Living 100 years is a heck of an accomplishment.

Packing as much into those years as Albert “Sam” Nader has is another deal altogether.

Nader is an Oneonta guy through and through, born in the city on July 8, 1919, to Lebanese immigrants. From humble beginnings, living in housing built by the D&H Railroad for its employees — his father worked on the railroad — Sam grew to be a local leader and icon.

Along the way, he caddied at the Oneonta Country Club during the Great Depression, played amateur baseball, took a couple shots at college and, when World War II came along, joined the Army. He fought at The Battle of the Bulge.

Family, work and politics filled Sam’s life after the war, and baseball never really went away.

He was a director and public address announcer for the Oneonta Red Sox, a team in the Canadian American League in 1949, when he was asked to run for the Sixth Ward seat on the Oneonta Common Council. He ran, won, and served three terms. He also served two terms as city assessor before setting his sights on the office of mayor.

After failing to gain the Republican nomination in his first run, he formed his own party — the Good Government Party — and, with backing from Democrats, won the mayoral election in 1961. He won a second term four years later. 

Much happened during his eight years in office.

“One of the best things I accomplished was getting the airport built, in my opinion,” Nader told an interviewer in 2007. “If you were going to do well in the 20th century, you sure needed an airport in a city.” The airport was dedicated in September 1966.

There was an expansion of SUNY Oneonta ,which meant extension of water lines, sewers and streets.  

City parks were expanded. New industries came to town, even as the railroad was fading.

The city pushed for the creation of an expressway — now I-88 — and the route was pretty much set during Nader’s second term. Flood control measures for the Sixth Ward were part of the deal.

Nader also advocated for housing for the elderly and established a housing authority. The result was the complex, Nader Towers, that was completed a few years after he left office and bears his name.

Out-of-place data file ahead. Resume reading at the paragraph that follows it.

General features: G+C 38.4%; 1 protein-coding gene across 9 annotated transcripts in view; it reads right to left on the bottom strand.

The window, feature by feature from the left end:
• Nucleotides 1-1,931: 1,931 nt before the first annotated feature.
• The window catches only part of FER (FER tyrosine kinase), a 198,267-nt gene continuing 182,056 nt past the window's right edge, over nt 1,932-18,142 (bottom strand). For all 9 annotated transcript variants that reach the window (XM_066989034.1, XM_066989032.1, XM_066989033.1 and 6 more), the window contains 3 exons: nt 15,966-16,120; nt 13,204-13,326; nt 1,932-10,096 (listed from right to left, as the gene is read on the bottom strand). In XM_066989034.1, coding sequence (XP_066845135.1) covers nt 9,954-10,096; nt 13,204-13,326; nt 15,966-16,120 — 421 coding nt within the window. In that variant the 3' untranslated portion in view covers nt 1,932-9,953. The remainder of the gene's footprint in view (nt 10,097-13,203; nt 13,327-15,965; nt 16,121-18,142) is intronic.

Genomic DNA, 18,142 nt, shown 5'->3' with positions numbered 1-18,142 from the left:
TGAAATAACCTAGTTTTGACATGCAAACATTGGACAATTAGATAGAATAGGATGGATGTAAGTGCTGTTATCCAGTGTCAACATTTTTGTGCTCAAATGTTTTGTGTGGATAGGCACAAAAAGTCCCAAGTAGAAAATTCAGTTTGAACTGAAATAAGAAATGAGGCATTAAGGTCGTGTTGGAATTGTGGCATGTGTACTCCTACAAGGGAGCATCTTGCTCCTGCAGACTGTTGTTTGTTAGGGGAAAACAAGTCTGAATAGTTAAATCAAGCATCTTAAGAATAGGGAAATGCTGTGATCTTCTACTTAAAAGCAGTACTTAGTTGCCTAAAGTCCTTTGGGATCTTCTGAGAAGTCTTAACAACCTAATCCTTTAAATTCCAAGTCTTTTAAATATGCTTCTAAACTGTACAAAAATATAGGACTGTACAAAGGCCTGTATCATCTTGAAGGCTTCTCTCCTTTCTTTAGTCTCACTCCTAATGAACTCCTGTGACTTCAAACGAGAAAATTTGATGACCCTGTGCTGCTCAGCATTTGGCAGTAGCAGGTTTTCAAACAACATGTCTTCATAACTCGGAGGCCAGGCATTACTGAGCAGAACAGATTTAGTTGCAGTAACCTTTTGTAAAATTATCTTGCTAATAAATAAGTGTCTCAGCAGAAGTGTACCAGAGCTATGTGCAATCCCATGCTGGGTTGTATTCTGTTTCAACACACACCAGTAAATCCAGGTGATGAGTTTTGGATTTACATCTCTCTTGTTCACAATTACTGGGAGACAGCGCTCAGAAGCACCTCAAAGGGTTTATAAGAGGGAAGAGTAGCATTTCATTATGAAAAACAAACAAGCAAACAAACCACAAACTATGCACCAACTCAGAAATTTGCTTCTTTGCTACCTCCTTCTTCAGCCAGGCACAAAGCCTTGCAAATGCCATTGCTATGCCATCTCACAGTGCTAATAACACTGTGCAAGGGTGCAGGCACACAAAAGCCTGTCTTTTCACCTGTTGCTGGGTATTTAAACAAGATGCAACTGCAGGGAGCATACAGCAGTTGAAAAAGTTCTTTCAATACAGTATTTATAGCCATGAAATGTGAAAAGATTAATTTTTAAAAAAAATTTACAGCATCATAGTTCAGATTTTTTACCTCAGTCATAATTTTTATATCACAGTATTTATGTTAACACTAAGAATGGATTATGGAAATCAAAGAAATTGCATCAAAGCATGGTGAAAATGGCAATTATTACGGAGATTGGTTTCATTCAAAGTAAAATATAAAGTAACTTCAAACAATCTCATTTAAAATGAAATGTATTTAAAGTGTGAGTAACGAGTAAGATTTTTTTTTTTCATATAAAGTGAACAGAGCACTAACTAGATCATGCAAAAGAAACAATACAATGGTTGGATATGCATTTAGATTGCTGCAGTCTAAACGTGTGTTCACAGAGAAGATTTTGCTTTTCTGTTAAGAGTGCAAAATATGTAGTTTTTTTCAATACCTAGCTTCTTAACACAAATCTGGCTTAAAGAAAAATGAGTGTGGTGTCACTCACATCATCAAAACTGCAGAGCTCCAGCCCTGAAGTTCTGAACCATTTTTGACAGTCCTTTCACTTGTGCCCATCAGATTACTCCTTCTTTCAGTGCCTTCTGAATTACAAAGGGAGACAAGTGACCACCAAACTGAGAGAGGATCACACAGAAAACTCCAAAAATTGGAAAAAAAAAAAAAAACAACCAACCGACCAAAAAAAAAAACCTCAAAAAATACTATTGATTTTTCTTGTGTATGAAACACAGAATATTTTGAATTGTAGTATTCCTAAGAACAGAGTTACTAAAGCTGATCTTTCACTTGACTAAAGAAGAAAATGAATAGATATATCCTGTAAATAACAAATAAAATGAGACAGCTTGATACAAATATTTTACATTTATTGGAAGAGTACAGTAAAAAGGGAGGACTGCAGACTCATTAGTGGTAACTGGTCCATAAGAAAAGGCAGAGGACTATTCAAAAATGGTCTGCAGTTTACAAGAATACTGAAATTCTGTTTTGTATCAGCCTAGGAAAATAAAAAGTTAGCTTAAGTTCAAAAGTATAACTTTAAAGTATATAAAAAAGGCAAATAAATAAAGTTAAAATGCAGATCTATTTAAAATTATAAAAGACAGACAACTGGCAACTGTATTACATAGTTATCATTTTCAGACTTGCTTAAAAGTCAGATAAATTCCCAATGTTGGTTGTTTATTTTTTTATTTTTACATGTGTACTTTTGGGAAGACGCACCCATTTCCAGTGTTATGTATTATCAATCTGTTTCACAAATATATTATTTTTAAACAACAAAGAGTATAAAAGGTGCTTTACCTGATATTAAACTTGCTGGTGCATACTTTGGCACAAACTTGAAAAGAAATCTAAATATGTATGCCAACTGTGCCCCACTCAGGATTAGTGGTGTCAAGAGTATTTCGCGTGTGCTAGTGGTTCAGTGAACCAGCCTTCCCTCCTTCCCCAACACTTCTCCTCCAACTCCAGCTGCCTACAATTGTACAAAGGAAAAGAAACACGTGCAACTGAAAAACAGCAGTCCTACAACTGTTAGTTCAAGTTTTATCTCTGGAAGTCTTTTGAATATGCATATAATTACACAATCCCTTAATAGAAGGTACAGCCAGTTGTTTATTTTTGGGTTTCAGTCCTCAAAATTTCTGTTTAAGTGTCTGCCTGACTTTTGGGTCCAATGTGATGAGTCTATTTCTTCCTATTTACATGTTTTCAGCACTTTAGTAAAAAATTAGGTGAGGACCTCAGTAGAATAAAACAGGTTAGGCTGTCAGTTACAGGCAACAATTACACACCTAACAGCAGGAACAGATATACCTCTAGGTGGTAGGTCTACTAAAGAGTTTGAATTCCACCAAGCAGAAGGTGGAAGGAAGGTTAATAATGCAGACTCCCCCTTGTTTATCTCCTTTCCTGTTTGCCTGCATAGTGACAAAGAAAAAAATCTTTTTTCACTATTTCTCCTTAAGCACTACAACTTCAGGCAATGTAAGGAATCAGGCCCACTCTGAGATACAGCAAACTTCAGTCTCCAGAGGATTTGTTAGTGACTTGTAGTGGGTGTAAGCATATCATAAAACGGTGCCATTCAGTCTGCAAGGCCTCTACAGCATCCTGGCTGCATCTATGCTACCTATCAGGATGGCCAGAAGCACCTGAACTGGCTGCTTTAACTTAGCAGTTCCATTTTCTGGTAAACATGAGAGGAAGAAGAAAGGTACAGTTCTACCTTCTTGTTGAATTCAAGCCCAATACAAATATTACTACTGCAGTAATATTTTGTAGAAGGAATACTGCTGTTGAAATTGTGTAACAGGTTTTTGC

Urban renewal, still going on and not always popular, began during the Nader Administration and resulted in replacing crumbling structures with new ones, including the city parking garage. 

For many, Sam Nader is synonymous with baseball in Oneonta. The city had been without professional ball since 1953 and, in 1966, Nader changed that, bringing a New York-Penn league Red Sox affiliate to town. The Red Sox left after just one year, but opened the door for a much better fit — the Oneonta Yankees —  who stayed until political forces stole them away in 1998. An affiliation with the Detroit Tigers kept pro baseball in Oneonta another 10 years, until Sam and his baseball partner, Sid Levine, sold the team.

All of this went on while Nader maintained a 42-year career at the Bendix Corp. factory in Sidney, where he started in a 35 cents-per-hour job and retired as director of purchasing.

He also raised a family. One of his children, son John, served as Oneonta’s mayor, too.

Sam Nader’s fingerprints are all over the city. Tangible evidence of his work still stands and likely always will. The city’s municipal airport was recently renamed in his honor.

We echo the sentiments of current Mayor Gary Herzig, who told The Daily Star last week, “Sam Nader as an individual is a very special person. ... We’ve been fortunate here to have him as part of the Oneonta community.”

Happy birthday, Sam!

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